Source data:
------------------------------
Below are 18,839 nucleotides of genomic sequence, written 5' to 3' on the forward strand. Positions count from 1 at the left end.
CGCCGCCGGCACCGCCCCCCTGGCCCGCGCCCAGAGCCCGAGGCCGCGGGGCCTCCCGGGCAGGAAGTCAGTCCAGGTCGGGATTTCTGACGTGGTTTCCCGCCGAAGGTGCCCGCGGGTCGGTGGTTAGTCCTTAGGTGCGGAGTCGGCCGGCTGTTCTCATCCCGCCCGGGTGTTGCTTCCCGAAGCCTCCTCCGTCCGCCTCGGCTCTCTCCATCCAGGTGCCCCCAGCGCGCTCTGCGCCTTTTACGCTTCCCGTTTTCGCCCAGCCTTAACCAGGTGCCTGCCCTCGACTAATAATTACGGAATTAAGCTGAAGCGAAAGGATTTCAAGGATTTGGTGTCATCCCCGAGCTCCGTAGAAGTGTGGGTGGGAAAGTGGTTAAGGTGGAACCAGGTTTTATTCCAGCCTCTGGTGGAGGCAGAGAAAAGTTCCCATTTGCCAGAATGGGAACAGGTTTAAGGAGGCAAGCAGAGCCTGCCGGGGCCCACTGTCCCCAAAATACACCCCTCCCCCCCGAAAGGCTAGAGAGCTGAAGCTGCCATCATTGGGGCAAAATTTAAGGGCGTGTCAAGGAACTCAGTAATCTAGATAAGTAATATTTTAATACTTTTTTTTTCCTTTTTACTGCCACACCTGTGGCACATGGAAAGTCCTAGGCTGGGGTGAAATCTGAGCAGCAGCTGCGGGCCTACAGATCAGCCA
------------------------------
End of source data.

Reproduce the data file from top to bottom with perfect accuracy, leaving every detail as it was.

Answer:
Below are 18,839 nucleotides of genomic sequence, written 5' to 3' on the forward strand. Positions count from 1 at the left end.
CGCCGCCGGCACCGCCCCCCTGGCCCGCGCCCAGAGCCCGAGGCCGCGGGGCCTCCCGGGCAGGAAGTCAGTCCAGGTCGGGATTTCTGACGTGGTTTCCCGCCGAAGGTGCCCGCGGGTCGGTGGTTAGTCCTTAGGTGCGGAGTCGGCCGGCTGTTCTCATCCCGCCCGGGTGTTGCTTCCCGAAGCCTCCTCCGTCCGCCTCGGCTCTCTCCATCCAGGTGCCCCCAGCGCGCTCTGCGCCTTTTACGCTTCCCGTTTTCGCCCAGCCTTAACCAGGTGCCTGCCCTCGACTAATAATTACGGAATTAAGCTGAAGCGAAAGGATTTCAAGGATTTGGTGTCATCCCCGAGCTCCGTAGAAGTGTGGGTGGGAAAGTGGTTAAGGTGGAACCAGGTTTTATTCCAGCCTCTGGTGGAGGCAGAGAAAAGTTCCCATTTGCCAGAATGGGAACAGGTTTAAGGAGGCAAGCAGAGCCTGCCGGGGCCCACTGTCCCCAAAATACACCCCTCCCCCCCGAAAGGCTAGAGAGCTGAAGCTGCCATCATTGGGGCAAAATTTAAGGGCGTGTCAAGGAACTCAGTAATCTAGATAAGTAATATTTTAATACTTTTTTTTTCCTTTTTACTGCCACACCTGTGGCACATGGAAAGTCCTAGGCTGGGGTGAAATCTGAGCAGCAGCTGCGGGCCTACAGATCAGCCA